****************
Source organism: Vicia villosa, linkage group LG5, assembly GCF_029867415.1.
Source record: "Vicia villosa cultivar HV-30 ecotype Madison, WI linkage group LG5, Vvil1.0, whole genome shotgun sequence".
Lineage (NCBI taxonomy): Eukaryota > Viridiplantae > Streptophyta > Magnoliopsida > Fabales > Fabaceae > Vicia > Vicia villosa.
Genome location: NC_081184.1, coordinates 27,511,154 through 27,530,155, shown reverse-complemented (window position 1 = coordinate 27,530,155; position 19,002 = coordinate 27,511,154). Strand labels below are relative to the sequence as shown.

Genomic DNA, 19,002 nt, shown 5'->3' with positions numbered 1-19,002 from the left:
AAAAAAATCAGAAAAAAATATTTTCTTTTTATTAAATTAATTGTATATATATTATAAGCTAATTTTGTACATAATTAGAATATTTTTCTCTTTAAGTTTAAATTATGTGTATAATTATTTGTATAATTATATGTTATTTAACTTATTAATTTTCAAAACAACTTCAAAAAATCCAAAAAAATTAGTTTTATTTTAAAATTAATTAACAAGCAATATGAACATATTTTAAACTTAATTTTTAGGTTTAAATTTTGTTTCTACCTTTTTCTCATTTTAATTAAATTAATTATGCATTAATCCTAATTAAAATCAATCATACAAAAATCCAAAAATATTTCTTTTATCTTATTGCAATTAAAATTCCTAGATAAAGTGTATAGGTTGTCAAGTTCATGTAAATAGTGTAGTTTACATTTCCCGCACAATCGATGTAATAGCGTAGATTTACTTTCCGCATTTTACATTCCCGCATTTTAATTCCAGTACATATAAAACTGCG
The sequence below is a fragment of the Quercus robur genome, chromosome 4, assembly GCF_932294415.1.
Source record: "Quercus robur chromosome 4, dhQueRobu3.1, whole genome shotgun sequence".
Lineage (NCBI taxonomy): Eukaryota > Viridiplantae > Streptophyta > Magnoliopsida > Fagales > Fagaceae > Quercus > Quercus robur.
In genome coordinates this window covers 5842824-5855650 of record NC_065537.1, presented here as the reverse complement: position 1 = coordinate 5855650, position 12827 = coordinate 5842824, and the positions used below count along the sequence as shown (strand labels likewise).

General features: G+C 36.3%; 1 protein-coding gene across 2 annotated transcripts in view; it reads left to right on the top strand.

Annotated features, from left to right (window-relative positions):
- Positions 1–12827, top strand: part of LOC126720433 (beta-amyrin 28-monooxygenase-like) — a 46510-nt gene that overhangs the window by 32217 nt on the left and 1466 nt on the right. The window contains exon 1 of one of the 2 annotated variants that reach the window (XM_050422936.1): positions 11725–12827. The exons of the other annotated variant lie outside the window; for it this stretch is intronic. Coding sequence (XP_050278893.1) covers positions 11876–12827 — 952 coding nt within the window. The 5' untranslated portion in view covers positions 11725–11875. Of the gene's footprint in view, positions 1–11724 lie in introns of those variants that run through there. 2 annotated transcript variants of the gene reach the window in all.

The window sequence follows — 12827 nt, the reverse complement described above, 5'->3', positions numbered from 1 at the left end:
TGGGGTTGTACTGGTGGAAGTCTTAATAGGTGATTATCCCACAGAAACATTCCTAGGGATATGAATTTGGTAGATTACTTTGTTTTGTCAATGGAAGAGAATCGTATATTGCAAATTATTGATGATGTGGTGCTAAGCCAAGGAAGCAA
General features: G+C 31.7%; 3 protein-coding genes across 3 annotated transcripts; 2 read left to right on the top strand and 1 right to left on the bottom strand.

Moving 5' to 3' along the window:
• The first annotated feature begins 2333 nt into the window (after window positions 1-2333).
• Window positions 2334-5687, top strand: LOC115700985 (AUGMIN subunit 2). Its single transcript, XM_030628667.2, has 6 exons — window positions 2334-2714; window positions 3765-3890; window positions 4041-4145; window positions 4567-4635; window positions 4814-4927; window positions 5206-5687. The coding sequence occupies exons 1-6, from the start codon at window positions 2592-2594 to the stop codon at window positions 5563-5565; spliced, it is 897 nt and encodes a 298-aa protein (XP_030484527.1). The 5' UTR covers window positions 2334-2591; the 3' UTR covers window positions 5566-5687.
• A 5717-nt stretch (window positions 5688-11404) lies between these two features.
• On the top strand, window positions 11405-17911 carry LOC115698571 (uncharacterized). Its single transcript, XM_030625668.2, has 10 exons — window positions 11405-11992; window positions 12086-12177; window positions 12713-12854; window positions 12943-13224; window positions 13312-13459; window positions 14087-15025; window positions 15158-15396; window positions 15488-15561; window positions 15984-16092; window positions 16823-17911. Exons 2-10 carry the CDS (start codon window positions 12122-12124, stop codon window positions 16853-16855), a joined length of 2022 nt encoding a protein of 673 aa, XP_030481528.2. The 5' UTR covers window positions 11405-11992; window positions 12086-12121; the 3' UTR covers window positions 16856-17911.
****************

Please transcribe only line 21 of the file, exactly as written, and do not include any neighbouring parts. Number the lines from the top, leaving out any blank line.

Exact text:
• On the top strand, window positions 11405-17911 carry LOC115698571 (uncharacterized). Its single transcript, XM_030625668.2, has 10 exons — window positions 11405-11992; window positions 12086-12177; window positions 12713-12854; window positions 12943-13224; window positions 13312-13459; window positions 14087-15025; window positions 15158-15396; window positions 15488-15561; window positions 15984-16092; window positions 16823-17911. Exons 2-10 carry the CDS (start codon window positions 12122-12124, stop codon window positions 16853-16855), a joined length of 2022 nt encoding a protein of 673 aa, XP_030481528.2. The 5' UTR covers window positions 11405-11992; window positions 12086-12121; the 3' UTR covers window positions 16856-17911.